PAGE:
Decreasing sequences

It occurred to me that I could think of two ways to generate a decreasing sequence. The built-in i. will do this:

   i. _7
6 5 4 3 2 1 0

But I could see a way to do it with self-reference $: or with iterate ^::

   (<:^:*^:a:) 7
7 6 5 4 3 2 1 0

This essentially says “iterate gathering results” ^:a: “while non-zero” ^:* “decrement” <:. This differs slightly from i. _7 because it includes the number 7, but whatever.

The self-reference $: method is a little longer:

   0:`(, $:@<:) @.* 7
7 6 5 4 3 2 1 0

Like any recursive function, we need a base case and an inductive case. Sentences like


in J give you case analysis, so a sentence like:

0:`f @.*

is a strong clue that your base case maps 0 to 0 and runs all positive numbers through f, and that’s what’s happening here. So the next step is understanding , $:@<:. This is about as simple as self-reference can get: we’re making a hook (it means the same as ] , $:@<: if forks make more sense to you than hooks) basically using , to append the current value with the result of the recursive call. $:@<: says “apply myself after decrementing the argument”.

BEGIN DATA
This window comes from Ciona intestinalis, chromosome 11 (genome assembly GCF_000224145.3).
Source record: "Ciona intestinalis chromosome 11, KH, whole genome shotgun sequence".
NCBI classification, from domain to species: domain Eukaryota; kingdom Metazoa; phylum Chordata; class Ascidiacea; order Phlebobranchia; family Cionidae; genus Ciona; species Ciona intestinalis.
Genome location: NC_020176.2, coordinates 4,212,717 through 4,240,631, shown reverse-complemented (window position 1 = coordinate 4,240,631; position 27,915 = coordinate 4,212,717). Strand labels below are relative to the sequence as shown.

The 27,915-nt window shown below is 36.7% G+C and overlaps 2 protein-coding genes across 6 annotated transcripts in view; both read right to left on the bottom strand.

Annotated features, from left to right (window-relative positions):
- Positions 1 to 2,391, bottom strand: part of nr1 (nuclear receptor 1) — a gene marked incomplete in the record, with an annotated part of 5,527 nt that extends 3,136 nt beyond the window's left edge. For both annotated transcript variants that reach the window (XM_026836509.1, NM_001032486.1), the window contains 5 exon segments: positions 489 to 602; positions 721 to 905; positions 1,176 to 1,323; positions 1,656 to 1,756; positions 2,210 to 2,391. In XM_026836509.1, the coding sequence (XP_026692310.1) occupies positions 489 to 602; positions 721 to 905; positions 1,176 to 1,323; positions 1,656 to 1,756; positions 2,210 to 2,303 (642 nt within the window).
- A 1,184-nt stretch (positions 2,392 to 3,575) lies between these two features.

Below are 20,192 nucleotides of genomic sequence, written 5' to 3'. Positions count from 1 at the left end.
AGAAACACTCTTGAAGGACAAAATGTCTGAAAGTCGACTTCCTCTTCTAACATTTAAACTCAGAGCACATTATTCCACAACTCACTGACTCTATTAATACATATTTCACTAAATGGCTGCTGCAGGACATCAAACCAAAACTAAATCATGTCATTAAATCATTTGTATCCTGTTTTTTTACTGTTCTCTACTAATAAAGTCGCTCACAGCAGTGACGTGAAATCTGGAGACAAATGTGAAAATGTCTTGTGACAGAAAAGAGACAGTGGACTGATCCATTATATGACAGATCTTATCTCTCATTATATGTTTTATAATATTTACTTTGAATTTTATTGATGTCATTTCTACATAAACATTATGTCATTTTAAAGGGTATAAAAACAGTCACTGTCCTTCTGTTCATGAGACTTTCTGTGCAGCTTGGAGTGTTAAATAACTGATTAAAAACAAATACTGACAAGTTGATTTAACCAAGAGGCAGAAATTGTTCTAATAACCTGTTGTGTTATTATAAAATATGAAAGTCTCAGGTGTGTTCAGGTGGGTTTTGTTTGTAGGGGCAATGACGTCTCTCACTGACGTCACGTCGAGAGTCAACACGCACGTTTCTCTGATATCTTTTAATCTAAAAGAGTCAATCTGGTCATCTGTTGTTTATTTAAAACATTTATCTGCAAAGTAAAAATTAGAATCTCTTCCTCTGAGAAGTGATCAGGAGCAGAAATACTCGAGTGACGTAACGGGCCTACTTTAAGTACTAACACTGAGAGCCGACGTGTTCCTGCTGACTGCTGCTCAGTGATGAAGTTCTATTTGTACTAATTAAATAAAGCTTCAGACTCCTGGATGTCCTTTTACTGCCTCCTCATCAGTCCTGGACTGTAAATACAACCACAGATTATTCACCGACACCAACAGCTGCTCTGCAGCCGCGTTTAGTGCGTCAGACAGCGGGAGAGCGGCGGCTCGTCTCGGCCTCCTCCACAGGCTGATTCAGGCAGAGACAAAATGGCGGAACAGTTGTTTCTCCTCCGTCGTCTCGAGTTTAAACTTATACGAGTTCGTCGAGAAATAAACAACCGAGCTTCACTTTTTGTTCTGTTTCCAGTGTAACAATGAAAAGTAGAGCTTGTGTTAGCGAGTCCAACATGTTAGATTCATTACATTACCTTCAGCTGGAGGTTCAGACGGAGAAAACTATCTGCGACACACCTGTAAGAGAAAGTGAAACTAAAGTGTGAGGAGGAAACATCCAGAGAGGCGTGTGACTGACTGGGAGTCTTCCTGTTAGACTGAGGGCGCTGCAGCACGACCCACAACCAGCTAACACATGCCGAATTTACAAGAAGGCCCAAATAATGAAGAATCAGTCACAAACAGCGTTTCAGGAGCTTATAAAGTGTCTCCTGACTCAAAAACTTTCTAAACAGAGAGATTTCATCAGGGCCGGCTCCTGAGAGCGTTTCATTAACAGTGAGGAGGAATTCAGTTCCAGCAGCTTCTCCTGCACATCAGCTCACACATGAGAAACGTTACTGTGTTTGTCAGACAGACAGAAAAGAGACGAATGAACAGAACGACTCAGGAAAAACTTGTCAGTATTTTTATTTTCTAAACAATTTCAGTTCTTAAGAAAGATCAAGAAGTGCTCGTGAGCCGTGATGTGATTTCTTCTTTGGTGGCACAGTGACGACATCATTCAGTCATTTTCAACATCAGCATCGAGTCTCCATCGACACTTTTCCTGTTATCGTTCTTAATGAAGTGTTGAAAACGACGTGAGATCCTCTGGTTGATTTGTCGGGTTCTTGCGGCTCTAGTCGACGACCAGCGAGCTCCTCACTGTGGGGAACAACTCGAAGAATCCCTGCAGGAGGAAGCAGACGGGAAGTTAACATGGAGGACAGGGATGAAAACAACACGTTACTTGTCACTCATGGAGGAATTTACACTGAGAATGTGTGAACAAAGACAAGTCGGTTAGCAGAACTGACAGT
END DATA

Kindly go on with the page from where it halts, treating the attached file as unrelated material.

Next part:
This suggests an obvious way to get the increasing list, by just flipping around the arguments to , append:

   0:`($:@<: , ]) @.* 7
0 1 2 3 4 5 6 7

I’m sure the self-reference version is worse in performance terms, but there isn’t as straightforward a way to flip it around like this, so this counts as an advantage here.

Detecting palindromes

This is one thing where Prolog usually has a significant advantage over other languages, because you can make the relationship between palindromes and reflection explicit:

 palindrome(X) :- reverse(X, X).

However, J is still able to beat this:

palindrome =: -: |.

Match the value with its reflection.